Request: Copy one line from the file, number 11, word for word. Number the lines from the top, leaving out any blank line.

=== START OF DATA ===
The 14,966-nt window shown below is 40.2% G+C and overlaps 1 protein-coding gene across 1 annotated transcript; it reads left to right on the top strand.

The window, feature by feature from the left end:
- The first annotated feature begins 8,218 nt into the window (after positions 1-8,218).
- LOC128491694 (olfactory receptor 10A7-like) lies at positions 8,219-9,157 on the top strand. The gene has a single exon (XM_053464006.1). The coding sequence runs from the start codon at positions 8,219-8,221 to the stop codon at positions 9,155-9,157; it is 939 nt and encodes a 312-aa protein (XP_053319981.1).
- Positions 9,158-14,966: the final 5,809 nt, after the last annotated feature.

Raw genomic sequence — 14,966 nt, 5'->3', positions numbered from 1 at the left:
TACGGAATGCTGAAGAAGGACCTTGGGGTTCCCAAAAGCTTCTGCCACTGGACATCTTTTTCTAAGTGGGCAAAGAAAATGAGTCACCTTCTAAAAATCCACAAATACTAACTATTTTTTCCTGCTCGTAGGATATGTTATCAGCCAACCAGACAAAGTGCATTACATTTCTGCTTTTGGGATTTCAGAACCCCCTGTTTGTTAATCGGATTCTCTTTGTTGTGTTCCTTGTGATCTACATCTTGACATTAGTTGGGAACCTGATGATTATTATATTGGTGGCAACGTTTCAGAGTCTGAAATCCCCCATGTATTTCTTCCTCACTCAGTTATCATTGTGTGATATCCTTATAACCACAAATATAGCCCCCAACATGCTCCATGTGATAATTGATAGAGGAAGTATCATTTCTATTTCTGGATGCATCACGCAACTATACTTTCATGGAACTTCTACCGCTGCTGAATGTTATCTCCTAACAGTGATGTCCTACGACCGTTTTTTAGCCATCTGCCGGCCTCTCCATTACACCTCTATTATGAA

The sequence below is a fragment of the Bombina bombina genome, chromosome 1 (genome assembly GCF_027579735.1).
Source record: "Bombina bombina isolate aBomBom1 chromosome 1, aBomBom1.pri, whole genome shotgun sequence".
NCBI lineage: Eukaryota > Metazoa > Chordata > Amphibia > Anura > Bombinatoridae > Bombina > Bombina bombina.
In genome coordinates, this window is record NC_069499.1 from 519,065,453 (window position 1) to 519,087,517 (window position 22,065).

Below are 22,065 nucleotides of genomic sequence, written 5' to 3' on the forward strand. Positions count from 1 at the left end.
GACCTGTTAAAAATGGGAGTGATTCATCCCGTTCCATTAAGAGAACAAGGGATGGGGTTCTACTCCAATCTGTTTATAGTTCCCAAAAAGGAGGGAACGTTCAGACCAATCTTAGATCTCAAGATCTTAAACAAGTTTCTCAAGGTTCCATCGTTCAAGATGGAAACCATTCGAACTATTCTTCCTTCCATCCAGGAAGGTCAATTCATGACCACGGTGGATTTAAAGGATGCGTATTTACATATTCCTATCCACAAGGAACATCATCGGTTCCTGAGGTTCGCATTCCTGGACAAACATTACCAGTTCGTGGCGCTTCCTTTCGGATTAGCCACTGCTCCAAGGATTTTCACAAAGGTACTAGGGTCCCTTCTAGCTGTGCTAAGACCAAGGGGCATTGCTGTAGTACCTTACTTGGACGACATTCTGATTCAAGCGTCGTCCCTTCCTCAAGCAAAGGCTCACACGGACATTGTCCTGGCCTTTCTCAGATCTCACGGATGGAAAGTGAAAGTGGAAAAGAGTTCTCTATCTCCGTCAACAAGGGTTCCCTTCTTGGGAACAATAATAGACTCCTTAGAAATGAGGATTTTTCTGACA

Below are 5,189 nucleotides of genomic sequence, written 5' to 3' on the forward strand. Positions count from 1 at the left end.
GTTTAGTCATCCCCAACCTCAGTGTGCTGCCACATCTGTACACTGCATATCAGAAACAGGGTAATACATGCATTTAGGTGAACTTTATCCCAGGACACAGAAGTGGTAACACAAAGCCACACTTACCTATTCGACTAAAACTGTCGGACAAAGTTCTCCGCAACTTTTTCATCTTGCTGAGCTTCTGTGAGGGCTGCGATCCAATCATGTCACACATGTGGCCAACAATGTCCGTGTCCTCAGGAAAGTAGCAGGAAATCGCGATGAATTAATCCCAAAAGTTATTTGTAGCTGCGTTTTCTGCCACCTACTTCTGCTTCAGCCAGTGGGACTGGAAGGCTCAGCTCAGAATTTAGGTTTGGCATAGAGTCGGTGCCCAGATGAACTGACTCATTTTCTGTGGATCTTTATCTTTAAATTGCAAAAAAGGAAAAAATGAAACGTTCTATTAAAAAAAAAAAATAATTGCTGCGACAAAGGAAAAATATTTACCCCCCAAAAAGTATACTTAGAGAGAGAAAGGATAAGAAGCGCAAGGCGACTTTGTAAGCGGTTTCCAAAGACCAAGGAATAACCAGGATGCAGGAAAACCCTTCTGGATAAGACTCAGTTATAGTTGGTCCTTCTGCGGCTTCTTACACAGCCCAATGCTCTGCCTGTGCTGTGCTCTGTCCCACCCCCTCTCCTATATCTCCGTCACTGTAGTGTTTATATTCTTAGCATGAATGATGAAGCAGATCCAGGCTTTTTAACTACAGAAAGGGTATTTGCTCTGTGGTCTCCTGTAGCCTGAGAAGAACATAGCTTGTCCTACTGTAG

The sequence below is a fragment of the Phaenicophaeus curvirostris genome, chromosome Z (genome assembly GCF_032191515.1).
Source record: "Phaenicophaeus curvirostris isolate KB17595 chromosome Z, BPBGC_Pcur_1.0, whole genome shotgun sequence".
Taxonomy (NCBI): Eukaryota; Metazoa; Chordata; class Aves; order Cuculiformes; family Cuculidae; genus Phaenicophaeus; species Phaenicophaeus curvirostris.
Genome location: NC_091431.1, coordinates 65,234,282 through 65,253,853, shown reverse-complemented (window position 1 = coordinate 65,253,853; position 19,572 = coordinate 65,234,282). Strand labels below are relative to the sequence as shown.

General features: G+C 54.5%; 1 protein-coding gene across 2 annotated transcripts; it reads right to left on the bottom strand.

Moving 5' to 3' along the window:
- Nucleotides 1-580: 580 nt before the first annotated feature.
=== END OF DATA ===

In genome coordinates, this window is record NC_069499.1 from 519,065,453 (window position 1) to 519,087,517 (window position 22,065).